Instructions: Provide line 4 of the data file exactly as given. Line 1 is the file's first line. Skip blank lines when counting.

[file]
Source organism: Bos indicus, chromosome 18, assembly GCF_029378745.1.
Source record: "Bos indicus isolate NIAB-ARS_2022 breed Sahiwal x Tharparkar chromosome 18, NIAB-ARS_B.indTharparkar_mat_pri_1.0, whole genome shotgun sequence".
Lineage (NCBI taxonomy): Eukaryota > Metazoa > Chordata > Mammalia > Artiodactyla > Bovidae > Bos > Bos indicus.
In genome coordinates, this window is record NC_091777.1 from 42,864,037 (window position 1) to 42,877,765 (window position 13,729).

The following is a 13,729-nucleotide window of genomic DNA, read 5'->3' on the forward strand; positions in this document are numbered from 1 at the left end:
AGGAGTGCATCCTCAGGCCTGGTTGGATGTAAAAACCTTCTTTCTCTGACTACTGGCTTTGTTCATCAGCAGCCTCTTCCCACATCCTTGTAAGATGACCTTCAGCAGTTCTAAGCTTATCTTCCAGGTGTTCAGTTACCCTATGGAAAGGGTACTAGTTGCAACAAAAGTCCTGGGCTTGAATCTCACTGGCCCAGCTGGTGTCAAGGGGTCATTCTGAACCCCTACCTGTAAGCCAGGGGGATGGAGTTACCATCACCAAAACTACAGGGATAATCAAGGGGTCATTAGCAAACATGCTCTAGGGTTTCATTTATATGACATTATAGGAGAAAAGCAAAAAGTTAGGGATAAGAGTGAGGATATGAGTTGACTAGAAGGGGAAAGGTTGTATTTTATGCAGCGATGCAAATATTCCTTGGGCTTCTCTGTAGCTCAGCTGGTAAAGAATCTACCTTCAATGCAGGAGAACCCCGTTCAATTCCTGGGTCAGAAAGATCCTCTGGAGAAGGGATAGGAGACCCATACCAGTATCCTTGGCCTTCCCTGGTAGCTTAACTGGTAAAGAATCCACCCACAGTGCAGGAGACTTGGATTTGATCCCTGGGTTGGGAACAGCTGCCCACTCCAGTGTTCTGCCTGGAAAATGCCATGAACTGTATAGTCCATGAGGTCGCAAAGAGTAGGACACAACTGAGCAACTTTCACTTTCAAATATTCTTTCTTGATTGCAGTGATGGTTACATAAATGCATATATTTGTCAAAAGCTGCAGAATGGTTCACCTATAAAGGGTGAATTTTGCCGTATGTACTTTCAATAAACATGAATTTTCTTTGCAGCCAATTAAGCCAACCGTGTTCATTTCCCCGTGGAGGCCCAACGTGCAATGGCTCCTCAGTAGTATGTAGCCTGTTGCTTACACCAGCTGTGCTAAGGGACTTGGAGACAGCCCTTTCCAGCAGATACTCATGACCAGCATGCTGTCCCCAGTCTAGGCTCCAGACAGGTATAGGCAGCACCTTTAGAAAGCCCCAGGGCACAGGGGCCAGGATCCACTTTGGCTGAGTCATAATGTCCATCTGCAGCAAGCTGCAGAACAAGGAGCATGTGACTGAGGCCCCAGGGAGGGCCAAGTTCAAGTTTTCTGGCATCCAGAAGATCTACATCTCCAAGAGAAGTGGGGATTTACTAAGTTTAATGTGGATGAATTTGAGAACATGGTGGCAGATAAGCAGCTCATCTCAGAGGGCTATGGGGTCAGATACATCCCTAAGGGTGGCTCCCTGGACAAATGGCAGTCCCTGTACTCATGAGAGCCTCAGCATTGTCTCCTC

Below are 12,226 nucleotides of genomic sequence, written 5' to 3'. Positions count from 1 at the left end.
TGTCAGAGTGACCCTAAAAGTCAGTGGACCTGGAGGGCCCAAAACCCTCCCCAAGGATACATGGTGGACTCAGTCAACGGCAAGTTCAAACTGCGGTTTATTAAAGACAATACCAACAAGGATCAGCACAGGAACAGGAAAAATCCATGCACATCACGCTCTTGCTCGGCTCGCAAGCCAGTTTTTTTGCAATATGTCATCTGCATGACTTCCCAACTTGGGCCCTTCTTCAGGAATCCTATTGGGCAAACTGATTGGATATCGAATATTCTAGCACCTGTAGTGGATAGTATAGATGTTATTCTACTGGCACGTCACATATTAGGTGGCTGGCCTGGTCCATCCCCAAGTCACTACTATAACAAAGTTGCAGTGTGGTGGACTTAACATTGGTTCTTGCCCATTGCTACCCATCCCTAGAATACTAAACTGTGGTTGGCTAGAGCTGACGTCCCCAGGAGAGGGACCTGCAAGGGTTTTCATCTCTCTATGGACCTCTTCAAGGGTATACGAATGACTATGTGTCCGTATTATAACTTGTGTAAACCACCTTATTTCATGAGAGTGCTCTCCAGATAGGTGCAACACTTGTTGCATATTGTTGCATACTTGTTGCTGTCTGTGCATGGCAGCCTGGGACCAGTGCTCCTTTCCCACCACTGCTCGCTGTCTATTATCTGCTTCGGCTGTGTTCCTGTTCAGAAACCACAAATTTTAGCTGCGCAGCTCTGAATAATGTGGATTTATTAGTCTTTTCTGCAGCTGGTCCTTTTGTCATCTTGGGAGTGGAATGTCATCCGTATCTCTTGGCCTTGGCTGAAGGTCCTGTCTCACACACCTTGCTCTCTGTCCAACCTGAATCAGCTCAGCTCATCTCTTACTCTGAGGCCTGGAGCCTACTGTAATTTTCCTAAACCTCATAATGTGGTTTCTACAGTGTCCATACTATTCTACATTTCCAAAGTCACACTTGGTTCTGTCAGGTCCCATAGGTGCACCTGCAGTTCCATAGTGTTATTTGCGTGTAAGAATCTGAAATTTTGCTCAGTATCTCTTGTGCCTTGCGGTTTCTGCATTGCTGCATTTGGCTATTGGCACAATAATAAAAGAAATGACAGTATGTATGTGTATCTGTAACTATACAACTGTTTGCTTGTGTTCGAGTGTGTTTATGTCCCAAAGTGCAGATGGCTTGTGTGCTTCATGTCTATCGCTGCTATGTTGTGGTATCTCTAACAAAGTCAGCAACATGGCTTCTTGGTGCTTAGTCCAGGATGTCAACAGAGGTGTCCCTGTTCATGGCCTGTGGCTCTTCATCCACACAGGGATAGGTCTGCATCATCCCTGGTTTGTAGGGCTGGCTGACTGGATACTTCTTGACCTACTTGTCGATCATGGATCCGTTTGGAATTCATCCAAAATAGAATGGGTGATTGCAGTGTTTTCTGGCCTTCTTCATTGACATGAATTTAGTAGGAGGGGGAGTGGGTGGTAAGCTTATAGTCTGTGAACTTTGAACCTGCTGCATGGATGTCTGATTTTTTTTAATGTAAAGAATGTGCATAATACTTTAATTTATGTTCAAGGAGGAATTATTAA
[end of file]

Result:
In genome coordinates, this window is record NC_091777.1 from 42,864,037 (window position 1) to 42,877,765 (window position 13,729).